Autonomic control of ultradian and circadian rhythms of blood pressure, heart rate, and baroreflex sensitivity in spontaneously hypertensive rats


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Abstract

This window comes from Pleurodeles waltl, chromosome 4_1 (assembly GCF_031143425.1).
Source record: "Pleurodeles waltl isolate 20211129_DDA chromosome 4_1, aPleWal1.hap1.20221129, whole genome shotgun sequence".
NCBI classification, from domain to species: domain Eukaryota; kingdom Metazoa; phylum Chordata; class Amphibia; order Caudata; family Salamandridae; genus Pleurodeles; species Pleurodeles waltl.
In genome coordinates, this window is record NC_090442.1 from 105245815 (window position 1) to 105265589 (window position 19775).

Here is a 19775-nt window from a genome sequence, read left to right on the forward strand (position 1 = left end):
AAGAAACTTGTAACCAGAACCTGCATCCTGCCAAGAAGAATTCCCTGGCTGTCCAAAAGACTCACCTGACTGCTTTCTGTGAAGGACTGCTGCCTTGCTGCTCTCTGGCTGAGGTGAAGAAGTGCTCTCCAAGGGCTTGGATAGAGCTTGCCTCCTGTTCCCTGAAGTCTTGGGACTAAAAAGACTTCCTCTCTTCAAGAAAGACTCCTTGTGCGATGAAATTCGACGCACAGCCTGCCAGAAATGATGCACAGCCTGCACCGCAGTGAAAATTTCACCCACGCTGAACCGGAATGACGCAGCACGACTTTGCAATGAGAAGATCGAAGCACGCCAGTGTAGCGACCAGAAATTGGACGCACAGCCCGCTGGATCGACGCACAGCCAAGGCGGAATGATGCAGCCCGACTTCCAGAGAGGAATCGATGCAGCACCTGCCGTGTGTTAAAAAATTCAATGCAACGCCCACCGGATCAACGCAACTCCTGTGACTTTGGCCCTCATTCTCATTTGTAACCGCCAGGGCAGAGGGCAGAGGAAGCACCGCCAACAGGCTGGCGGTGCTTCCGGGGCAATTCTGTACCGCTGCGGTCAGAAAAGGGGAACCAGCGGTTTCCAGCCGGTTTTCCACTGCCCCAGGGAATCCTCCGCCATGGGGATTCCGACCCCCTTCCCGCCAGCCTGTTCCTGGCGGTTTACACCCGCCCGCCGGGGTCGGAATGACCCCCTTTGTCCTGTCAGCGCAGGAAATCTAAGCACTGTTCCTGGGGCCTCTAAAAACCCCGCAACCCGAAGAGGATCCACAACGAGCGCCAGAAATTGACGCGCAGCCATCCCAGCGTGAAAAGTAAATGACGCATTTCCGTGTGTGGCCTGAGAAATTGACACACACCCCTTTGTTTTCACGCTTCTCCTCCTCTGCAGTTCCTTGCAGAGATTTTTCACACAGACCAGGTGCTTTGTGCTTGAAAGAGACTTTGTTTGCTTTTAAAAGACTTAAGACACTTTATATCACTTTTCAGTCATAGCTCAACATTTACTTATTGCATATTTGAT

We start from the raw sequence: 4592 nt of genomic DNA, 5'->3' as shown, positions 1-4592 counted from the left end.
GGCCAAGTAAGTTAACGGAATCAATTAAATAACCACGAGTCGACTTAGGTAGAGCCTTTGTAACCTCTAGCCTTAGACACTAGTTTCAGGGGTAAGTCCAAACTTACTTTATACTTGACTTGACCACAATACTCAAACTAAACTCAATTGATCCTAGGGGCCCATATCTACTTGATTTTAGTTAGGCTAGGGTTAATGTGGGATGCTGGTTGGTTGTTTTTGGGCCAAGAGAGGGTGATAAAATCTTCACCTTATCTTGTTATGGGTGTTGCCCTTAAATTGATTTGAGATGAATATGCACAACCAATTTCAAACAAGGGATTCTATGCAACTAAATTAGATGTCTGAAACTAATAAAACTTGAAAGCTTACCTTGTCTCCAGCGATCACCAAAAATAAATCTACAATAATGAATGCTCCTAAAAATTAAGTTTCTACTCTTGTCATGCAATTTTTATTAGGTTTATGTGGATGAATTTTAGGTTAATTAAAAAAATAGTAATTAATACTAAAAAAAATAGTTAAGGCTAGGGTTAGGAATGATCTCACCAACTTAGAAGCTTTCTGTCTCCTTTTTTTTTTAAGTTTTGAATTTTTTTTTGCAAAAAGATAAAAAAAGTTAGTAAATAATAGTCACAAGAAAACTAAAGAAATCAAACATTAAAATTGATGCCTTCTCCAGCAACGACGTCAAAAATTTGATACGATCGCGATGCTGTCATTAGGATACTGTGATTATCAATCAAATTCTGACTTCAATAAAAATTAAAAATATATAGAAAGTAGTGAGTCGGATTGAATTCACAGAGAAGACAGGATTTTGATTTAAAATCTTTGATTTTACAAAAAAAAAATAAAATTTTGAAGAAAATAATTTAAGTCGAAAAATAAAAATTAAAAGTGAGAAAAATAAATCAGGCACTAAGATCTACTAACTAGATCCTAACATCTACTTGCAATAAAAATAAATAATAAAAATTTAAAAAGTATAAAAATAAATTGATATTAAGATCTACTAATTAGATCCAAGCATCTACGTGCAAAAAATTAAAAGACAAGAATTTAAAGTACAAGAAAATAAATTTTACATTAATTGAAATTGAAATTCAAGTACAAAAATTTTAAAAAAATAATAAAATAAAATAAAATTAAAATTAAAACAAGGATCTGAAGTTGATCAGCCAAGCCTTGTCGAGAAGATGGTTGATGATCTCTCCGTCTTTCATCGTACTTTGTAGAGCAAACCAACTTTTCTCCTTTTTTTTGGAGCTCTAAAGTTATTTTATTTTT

ObjectiveTo examine the influence of the autonomic nervous system on ultradian and circadian rhythms of blood pressure, heart rate and baroreflex sensitivity of heart rate (BRS) in spontaneously hypertensive rats (SHR).MethodsSpontaneous fluctuations in blood pressure, heart rate and BRS in SHR were recorded continuously for 24 h using a computerized system and compared with those in Wistar–Kyoto (WKY) rats. Furthermore, 24 h recordings were performed in SHR during cardiac autonomic blockade by metoprolol and methyl-atropine, vascular autonomic blockade by prazosin, ganglionic blockade by hexamethonium and vagal stimulation by a low dose of scopolamine. The magnitudes of the ultradian fluctuations in blood pressure, heart rate and BRS were assessed by wide-band spectral analysis techniques.ResultsThe BRS was lower in SHR than it was in WKY rats throughout the 24 h cycle. In both strains high values were found during the light, resting period, whereas low values were found during the first hours of the dark, active period. The circadian rhythmicity of the blood pressure in SHR was abolished completely during the infusions of prazosin and hexamethonium. In contrast, the circadian rhythmicities of the blood pressure and heart rate were not altered by infusions of metoprolol, methyl-atropine and the low dose of scopolamine. Power spectra of the blood pressure and heart rate lacked predominant peaks at ultradian frequencies and showed 1/f characteristics. In the absence of autonomic tone, the ultradian fluctuations in heart rate, but not in blood pressure, were decreased. The ultradian BRS spectra had no 1/f shape, but showed a major peak at ≈20 min for 71% of the WKY rats and 42% of the SHR.ConclusionsThe influence of the autonomic nervous system on the blood pressure and heart rate in SHR is frequency-dependent. The circadian, but not ultradian, blood pressure rhythmicity is controlled by vascular autonomic activity. Conversely, the circadian, but not ultradian, heart rate rhythmicity is independent of autonomic tone. In rats, just as in humans, the trough in baroreflex sensitivity occurred after the sleeping period, when locomotor activity is resumed.

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